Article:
After making us wait nearly half a year for its domestic release, the Electric Soft Parade is finally releasing their latest in North America. The Human Body EP, which includes one US-only bonus track, is getting love from the states via Better Looking Records, the label that brought us Goldrush last year.
My introduction to Electric Soft Parade was actually when Thomas and Alex White joined up for the spastic side-project Brakes. This supergroup, comprised of Eamon formerly from British Sea Power, Marc Beaty from Tenderfoot, and of course the brothers White, gave us the great album Give Blood last year. I then went backwards, seeking out music from ESP, which definitely did not disappoint.
So now we have the new EP, kicking off with the darkness of "A Beating Heart." The steady pounding of the drums sound sort of, yes, like a beating heart. The beat combined with some maddening monotone vocals lead to a piano fueled instrumental break, giving the EP quite the cinematic start.
The brothers White definitely have a tough time sticking to one musical style, although this is perhaps a part of why I am drawn to their records. This stylistic fluctuation pops up as we go from the bombastic opener into the Paul McCartney-flavored pop gem "Cold World." The catchy, sunny melody is slightly reminiscent of the earlier songs from Ben Folds' career. It totally made me want to throw on the debut Ben Folds Five album and listen to "Jackson Cannery" or "Underground."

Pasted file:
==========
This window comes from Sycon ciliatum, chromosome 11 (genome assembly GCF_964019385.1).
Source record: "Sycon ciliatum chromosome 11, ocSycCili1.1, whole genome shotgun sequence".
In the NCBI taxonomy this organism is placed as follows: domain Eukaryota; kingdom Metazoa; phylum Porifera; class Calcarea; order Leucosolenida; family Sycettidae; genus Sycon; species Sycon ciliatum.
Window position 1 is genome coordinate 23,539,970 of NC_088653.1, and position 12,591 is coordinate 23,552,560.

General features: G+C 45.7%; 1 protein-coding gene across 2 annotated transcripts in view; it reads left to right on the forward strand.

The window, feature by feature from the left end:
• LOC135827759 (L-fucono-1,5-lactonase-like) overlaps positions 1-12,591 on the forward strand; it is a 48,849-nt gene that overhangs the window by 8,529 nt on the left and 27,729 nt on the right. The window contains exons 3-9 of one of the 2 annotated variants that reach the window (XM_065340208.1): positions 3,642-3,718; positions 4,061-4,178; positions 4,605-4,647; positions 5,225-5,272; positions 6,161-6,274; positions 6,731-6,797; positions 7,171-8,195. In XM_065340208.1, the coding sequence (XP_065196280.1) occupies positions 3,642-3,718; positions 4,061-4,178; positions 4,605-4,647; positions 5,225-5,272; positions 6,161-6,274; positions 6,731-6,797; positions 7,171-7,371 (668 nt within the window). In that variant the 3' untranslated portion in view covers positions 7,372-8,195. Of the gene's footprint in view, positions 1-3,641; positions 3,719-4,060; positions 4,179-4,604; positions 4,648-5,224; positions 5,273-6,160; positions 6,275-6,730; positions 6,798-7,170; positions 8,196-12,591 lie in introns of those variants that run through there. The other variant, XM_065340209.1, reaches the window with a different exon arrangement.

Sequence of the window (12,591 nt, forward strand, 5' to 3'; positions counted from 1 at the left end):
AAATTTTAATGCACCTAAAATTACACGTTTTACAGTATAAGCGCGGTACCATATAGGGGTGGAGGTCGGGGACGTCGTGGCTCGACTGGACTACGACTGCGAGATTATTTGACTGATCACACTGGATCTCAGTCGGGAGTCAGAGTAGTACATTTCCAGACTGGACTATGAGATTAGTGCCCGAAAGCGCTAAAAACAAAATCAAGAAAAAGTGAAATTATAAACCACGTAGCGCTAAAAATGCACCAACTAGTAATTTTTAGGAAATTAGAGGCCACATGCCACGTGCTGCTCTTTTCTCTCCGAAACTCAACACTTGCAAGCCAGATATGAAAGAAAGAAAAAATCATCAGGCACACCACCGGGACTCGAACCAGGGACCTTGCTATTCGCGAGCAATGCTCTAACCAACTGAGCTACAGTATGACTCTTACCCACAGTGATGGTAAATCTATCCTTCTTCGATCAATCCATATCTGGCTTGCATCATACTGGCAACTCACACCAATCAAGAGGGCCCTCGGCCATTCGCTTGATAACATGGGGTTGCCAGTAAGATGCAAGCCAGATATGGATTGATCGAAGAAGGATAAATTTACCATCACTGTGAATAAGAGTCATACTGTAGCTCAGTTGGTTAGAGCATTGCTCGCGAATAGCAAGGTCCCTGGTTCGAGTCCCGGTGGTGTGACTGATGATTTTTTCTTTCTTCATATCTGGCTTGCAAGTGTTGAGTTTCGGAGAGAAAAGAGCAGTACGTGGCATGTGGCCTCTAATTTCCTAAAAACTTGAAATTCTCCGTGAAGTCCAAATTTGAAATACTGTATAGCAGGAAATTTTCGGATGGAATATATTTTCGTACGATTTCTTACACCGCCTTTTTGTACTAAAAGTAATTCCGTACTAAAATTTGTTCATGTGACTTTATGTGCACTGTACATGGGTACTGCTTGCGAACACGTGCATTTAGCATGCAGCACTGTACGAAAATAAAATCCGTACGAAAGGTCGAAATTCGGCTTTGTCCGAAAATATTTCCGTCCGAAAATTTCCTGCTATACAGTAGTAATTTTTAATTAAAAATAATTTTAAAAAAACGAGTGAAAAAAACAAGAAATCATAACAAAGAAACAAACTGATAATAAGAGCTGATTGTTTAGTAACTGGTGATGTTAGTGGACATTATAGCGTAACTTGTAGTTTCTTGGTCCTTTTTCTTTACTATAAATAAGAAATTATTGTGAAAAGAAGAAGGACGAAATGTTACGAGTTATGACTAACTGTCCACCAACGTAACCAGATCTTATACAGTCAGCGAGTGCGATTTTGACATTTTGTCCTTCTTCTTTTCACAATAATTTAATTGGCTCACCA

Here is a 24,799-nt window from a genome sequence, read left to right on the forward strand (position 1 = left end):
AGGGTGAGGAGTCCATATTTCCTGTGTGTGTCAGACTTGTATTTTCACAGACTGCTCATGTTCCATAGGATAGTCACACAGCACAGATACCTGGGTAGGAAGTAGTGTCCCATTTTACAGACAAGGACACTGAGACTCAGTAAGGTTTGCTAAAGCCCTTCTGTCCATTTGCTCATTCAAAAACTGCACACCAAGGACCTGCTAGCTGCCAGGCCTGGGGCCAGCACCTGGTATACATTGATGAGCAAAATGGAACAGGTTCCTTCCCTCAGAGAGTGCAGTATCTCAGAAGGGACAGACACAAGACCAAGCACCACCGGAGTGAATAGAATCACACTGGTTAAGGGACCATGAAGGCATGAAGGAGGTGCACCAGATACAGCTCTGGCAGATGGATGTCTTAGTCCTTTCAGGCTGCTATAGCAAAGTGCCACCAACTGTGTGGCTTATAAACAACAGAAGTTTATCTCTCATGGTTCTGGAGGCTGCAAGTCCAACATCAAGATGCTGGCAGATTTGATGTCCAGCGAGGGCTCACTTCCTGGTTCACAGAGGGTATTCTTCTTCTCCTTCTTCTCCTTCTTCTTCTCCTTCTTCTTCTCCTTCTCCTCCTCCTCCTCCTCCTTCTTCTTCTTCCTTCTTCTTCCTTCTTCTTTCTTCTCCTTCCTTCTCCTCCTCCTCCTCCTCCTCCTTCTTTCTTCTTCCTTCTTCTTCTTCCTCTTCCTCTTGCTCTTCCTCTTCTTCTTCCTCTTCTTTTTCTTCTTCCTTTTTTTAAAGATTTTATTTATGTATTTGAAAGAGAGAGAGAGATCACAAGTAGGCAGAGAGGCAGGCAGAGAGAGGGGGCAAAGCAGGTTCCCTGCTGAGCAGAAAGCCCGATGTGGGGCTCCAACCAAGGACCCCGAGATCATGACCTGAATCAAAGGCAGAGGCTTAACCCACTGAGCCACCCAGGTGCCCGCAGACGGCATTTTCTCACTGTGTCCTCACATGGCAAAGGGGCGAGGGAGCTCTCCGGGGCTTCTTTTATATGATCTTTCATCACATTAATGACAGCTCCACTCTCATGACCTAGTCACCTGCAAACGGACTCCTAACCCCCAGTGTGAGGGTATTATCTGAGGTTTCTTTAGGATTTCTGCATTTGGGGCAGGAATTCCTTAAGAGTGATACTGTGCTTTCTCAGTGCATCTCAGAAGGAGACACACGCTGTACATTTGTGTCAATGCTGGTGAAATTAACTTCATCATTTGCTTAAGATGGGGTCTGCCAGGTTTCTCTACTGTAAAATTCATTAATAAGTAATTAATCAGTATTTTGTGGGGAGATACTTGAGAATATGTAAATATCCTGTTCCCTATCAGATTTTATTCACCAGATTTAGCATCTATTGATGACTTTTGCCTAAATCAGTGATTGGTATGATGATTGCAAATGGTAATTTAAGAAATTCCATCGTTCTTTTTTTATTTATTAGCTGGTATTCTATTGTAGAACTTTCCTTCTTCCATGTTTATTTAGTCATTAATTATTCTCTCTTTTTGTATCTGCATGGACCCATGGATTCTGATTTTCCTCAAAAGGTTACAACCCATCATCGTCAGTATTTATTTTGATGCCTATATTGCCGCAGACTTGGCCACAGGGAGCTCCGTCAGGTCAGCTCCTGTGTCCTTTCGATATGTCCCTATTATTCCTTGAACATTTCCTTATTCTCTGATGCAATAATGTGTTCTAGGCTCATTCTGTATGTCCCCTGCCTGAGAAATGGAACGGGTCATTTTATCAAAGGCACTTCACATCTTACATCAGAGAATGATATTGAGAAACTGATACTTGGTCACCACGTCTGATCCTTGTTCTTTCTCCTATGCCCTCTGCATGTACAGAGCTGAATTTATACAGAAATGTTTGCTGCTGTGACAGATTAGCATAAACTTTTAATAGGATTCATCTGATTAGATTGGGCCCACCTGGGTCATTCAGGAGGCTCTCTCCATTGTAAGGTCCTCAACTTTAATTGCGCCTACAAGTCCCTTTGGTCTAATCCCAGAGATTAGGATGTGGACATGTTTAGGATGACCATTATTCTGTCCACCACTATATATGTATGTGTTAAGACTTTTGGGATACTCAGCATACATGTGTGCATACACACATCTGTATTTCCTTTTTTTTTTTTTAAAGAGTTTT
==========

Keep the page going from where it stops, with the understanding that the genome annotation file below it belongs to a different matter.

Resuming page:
"Everybody Wants" is a remarkably epic song, beginning simply with acoustic guitar and vocals, then slowly joined by flutes and what I believe is a cello. At nearly two minutes in, horns and drums send the song soaring into the stratosphere. ESP continues to build up this song, swelling up into pop equivalent of the climax of a really cool film soundtrack. A patient listener is definitely rewarded on this song.
Skipping ahead to the bonus material, "Kick In The Teeth" rocks like a track from Queens Of The Stone Age, with big, angry guitars giving way to a solid pop melody. This is the formula that made Songs For The Deaf so damn good. The Human Body EP is an eclectic mix of songs stemming from a hodgepodge of influences, but this it totally a part of its charm. In my world of ADD music listening, sometimes it is nice seeing a band flex their creative muscles to offer up a very diverse yet solid release. This is a nice warm up for their full-length out later this year.